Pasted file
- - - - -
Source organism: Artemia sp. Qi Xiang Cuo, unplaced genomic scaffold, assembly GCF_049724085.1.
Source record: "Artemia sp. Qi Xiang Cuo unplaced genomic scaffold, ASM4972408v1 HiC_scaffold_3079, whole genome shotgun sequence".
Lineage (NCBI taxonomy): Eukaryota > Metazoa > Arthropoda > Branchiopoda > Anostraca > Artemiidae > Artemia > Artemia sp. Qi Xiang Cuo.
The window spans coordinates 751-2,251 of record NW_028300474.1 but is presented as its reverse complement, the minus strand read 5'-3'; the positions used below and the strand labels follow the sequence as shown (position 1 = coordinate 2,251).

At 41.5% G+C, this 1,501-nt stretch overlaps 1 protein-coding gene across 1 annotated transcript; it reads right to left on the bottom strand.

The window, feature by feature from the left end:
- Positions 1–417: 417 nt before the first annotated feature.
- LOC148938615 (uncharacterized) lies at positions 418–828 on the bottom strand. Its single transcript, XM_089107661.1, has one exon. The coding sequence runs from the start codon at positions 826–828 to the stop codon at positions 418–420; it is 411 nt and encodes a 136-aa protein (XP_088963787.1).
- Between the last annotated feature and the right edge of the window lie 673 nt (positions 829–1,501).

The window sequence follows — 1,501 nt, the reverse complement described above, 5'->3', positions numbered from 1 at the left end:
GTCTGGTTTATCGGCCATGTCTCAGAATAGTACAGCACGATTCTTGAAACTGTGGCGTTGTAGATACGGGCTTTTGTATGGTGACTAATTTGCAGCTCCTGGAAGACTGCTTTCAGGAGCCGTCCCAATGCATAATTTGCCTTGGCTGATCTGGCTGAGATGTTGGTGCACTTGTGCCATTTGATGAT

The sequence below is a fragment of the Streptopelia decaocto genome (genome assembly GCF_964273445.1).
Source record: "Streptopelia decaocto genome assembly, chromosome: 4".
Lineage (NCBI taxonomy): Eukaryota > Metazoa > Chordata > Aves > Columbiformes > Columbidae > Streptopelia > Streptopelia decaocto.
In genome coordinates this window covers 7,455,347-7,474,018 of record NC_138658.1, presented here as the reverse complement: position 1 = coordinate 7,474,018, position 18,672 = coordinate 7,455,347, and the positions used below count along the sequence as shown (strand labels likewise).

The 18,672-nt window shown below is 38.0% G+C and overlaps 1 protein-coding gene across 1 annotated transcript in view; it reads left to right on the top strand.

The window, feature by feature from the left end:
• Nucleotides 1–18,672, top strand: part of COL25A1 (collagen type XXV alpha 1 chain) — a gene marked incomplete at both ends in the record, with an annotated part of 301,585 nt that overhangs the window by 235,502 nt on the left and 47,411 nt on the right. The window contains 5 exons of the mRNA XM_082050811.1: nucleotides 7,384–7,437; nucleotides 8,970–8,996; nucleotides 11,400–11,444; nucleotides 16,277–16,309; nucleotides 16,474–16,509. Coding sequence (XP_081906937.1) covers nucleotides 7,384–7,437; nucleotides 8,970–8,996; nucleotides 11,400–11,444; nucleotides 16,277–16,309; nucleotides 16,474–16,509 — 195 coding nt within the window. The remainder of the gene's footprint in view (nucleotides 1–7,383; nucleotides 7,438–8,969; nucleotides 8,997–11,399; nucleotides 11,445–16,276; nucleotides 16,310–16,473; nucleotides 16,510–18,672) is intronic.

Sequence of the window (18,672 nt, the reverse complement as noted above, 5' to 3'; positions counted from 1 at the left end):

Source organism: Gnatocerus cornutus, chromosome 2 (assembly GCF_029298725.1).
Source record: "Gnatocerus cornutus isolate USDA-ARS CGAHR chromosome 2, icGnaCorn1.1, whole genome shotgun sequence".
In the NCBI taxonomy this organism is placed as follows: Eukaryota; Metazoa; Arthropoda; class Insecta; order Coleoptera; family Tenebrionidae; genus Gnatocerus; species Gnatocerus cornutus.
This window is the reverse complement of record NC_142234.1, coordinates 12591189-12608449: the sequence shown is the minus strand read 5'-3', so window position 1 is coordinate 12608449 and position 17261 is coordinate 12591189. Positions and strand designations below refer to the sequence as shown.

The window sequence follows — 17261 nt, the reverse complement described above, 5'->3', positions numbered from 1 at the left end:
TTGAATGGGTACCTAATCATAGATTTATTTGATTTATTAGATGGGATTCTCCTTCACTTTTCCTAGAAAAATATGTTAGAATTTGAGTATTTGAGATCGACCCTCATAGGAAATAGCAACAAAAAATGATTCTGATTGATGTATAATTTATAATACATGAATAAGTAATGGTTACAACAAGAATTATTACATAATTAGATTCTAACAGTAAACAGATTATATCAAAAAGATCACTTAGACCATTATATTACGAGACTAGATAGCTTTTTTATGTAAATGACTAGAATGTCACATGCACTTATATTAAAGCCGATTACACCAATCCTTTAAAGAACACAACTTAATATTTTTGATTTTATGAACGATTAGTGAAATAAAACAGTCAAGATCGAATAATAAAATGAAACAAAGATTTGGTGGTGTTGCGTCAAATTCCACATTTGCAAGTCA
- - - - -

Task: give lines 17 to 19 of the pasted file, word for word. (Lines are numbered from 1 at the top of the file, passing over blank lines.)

The window, feature by feature from the left end:
• Nucleotides 1–18,672, top strand: part of COL25A1 (collagen type XXV alpha 1 chain) — a gene marked incomplete at both ends in the record, with an annotated part of 301,585 nt that overhangs the window by 235,502 nt on the left and 47,411 nt on the right. The window contains 5 exons of the mRNA XM_082050811.1: nucleotides 7,384–7,437; nucleotides 8,970–8,996; nucleotides 11,400–11,444; nucleotides 16,277–16,309; nucleotides 16,474–16,509. Coding sequence (XP_081906937.1) covers nucleotides 7,384–7,437; nucleotides 8,970–8,996; nucleotides 11,400–11,444; nucleotides 16,277–16,309; nucleotides 16,474–16,509 — 195 coding nt within the window. The remainder of the gene's footprint in view (nucleotides 1–7,383; nucleotides 7,438–8,969; nucleotides 8,997–11,399; nucleotides 11,445–16,276; nucleotides 16,310–16,473; nucleotides 16,510–18,672) is intronic.

Sequence of the window (18,672 nt, the reverse complement as noted above, 5' to 3'; positions counted from 1 at the left end):